Program Note: Christiane Amanpour introduces you to the courageous few who saw evil and tried to stop the killing. December 4, 9 p.m. ET
[cnn-photo-caption image=http://i2.cdn.turner.com/cnn/2008/WORLD/europe/11/24/sbm.amanpour.essay/art.amanpour.jpg caption="CNN's Christiane Amanpour in a Sarajevo cemetery; she returned to Bosnia for "Scream Bloody Murder.""]
Christiane Amanpour | BIO
CNN International Correspondent
No one teaches reporters how to cover a war, much less wars that include genocide. Most of us rely on the wisdom of experienced colleagues and a lot of on-the-job training.
My first war assignment - Bosnia, in the 1990s - included visits to the Sarajevo morgue to see the bodies. How else would a journalist know exactly how many Muslim children were cut down by Bosnian Serb snipers? How else could we put names to civilians left faceless by mortar shells from the surrounding hills? I learned what it means to bear witness.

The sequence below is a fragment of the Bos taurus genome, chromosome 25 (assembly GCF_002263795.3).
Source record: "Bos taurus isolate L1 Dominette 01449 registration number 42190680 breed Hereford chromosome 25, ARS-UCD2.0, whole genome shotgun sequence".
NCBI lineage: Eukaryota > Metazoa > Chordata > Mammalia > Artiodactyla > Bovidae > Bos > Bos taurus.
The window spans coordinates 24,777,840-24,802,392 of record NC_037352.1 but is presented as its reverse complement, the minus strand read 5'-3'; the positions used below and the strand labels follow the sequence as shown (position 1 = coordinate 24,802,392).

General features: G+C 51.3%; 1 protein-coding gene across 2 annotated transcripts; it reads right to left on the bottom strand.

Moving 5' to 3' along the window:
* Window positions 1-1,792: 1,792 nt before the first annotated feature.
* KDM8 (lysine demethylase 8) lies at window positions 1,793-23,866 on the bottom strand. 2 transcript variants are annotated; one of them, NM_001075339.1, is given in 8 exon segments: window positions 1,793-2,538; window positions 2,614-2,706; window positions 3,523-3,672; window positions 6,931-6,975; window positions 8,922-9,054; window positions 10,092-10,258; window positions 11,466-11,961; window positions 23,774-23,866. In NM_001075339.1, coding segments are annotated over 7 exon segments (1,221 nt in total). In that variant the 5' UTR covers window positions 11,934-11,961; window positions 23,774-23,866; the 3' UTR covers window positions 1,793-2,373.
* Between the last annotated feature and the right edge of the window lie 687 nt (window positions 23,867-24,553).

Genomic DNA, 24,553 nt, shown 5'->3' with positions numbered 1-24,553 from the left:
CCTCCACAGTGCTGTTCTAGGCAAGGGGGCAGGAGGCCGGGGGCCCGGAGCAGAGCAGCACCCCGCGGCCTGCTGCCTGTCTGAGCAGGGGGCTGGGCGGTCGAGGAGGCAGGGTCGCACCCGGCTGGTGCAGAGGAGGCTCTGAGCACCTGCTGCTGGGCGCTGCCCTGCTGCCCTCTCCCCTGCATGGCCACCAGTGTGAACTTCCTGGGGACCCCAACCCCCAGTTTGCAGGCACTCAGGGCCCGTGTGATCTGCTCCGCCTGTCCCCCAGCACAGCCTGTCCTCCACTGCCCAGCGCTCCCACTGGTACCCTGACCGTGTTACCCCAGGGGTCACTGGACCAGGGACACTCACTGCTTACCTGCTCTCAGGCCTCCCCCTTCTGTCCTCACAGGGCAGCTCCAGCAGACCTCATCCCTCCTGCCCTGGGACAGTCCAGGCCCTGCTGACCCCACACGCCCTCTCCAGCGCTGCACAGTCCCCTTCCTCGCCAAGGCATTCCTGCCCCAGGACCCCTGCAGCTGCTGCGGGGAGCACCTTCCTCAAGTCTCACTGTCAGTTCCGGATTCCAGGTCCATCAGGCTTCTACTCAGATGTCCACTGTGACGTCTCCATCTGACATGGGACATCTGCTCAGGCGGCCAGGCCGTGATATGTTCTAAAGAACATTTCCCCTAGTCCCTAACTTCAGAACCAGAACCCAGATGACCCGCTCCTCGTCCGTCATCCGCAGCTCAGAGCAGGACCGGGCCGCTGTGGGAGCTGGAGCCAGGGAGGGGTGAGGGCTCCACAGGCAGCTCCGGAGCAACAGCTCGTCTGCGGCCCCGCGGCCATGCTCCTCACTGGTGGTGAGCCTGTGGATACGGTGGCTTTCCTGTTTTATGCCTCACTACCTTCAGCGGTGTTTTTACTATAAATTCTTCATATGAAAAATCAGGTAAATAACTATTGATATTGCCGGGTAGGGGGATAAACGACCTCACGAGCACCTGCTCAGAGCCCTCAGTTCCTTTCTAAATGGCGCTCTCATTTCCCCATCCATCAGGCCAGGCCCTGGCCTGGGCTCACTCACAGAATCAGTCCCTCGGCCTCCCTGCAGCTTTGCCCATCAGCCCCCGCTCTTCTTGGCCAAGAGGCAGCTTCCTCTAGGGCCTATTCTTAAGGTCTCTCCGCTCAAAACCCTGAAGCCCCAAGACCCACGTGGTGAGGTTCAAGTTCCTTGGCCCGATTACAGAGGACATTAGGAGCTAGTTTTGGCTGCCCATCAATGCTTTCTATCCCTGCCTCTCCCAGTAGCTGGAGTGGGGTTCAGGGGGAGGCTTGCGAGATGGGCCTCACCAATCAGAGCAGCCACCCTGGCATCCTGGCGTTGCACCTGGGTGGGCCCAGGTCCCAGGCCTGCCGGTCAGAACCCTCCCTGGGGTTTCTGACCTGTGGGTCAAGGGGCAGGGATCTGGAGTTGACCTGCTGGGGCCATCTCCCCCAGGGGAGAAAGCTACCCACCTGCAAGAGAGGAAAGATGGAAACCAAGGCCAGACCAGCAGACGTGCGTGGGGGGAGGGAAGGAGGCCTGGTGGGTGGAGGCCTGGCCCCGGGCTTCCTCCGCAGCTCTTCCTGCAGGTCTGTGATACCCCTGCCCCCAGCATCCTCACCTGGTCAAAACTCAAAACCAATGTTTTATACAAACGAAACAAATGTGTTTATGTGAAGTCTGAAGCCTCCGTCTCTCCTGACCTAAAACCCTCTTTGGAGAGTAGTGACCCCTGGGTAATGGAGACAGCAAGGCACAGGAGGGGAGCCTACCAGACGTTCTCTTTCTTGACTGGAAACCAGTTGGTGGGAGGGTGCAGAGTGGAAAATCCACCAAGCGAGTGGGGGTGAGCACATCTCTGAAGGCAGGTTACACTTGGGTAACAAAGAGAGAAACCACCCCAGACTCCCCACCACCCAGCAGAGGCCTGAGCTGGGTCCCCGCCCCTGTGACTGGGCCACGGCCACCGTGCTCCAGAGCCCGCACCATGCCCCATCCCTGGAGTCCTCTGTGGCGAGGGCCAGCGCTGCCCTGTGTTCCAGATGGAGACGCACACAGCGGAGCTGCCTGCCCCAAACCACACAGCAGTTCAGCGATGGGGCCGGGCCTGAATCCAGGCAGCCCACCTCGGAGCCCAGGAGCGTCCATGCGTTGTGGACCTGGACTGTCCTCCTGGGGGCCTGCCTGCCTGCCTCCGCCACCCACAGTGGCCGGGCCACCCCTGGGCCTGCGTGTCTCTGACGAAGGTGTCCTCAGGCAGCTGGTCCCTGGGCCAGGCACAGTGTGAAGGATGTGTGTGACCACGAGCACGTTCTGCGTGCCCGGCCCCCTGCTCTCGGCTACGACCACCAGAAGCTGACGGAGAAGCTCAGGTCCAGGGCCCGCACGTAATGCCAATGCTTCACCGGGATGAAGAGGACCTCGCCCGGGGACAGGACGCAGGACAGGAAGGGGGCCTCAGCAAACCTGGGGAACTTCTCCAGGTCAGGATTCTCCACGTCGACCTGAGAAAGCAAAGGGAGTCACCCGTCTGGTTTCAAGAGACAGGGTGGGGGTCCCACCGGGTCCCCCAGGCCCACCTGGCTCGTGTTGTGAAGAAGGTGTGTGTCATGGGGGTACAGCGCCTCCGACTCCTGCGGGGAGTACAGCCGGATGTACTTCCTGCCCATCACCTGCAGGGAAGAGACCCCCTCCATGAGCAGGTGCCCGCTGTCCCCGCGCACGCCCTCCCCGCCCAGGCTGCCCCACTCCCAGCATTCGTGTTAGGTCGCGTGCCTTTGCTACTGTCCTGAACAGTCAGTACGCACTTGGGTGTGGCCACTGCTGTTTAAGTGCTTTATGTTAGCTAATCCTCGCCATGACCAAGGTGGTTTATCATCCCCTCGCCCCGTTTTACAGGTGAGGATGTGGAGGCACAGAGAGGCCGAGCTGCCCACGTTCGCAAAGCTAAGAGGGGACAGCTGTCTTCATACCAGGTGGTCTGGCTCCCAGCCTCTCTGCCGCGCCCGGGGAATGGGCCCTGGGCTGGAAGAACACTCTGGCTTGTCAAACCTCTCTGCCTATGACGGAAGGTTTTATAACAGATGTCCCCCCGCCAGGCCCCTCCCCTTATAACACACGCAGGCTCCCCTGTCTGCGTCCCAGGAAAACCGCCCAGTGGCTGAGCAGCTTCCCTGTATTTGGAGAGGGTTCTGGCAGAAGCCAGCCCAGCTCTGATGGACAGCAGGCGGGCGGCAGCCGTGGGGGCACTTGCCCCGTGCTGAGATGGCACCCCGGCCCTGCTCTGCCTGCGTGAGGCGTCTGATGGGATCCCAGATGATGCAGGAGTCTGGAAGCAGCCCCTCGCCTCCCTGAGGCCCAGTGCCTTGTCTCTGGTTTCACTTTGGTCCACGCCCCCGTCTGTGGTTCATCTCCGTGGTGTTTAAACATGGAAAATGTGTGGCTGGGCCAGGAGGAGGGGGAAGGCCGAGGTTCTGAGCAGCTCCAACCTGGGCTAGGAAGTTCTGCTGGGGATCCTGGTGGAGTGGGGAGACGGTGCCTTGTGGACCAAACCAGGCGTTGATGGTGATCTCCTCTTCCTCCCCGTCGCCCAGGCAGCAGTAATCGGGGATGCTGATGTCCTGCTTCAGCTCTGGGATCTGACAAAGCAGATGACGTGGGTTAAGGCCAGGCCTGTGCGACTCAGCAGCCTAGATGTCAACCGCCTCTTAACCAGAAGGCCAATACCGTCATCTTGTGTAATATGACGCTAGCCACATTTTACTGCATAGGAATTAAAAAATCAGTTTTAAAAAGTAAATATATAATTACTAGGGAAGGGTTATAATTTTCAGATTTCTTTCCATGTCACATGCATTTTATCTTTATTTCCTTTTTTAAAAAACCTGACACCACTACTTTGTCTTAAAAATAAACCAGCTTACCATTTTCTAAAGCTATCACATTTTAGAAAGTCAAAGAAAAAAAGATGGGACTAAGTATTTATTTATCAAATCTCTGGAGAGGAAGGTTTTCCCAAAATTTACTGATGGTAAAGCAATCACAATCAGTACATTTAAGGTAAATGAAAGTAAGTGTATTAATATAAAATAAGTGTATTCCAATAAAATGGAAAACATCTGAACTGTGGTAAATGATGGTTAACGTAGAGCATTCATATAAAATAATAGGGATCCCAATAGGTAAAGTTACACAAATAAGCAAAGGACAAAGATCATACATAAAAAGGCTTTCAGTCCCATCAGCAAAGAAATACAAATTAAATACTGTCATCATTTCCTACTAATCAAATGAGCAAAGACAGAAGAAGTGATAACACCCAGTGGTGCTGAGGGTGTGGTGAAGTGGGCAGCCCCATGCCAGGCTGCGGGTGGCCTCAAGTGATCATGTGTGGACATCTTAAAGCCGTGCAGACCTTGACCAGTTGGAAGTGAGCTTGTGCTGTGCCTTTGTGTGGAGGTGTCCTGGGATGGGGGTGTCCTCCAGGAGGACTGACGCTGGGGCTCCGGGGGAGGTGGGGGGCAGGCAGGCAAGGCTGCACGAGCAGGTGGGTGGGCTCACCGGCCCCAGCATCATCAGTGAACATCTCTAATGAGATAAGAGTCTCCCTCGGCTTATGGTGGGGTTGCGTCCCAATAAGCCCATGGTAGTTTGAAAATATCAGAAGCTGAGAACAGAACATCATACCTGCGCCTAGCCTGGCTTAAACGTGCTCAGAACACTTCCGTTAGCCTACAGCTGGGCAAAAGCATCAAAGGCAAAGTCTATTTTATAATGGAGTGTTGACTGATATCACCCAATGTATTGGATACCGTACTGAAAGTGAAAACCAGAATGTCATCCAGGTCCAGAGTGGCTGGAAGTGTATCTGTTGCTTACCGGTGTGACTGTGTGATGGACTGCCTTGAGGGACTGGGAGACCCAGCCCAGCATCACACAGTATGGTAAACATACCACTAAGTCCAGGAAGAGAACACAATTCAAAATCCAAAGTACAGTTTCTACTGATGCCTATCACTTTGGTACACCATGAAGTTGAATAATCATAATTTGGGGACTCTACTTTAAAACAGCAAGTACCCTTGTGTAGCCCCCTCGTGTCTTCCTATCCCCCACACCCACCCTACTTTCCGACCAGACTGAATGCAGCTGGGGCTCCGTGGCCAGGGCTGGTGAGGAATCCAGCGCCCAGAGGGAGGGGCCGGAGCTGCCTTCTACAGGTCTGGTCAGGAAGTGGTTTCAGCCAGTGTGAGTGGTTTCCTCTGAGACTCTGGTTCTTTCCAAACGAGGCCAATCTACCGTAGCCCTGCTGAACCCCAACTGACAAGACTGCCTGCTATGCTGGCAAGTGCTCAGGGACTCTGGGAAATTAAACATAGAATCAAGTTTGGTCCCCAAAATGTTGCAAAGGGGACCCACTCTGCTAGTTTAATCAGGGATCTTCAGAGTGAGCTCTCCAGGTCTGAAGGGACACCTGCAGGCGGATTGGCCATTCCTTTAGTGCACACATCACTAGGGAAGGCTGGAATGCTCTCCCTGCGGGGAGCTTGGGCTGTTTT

I found my voice and my mission in Bosnia. I learned to seek the facts, to tell the truth no matter how difficult or unpopular. I learned that objectivity meant covering all sides and giving all sides their hearing, but never to draw a false moral equivalence when none exists. I learned never to equate victims with their aggressors. I learned that there are limits to the style of journalism that goes: "On the one hand, on the other hand."
Most of all, I learned that as reporters our words and our actions have consequences and that we must use this powerful platform, television, responsibly.
But how many times have people asked me, when I've come back from a place like Bosnia or Rwanda: Is it really that bad? I have found that many people want to believe that I am exaggerating. I guess they do not want to believe such evil can exist. Or perhaps they just do not want to be pushed into that moral space where they would have to take a stand and do something.
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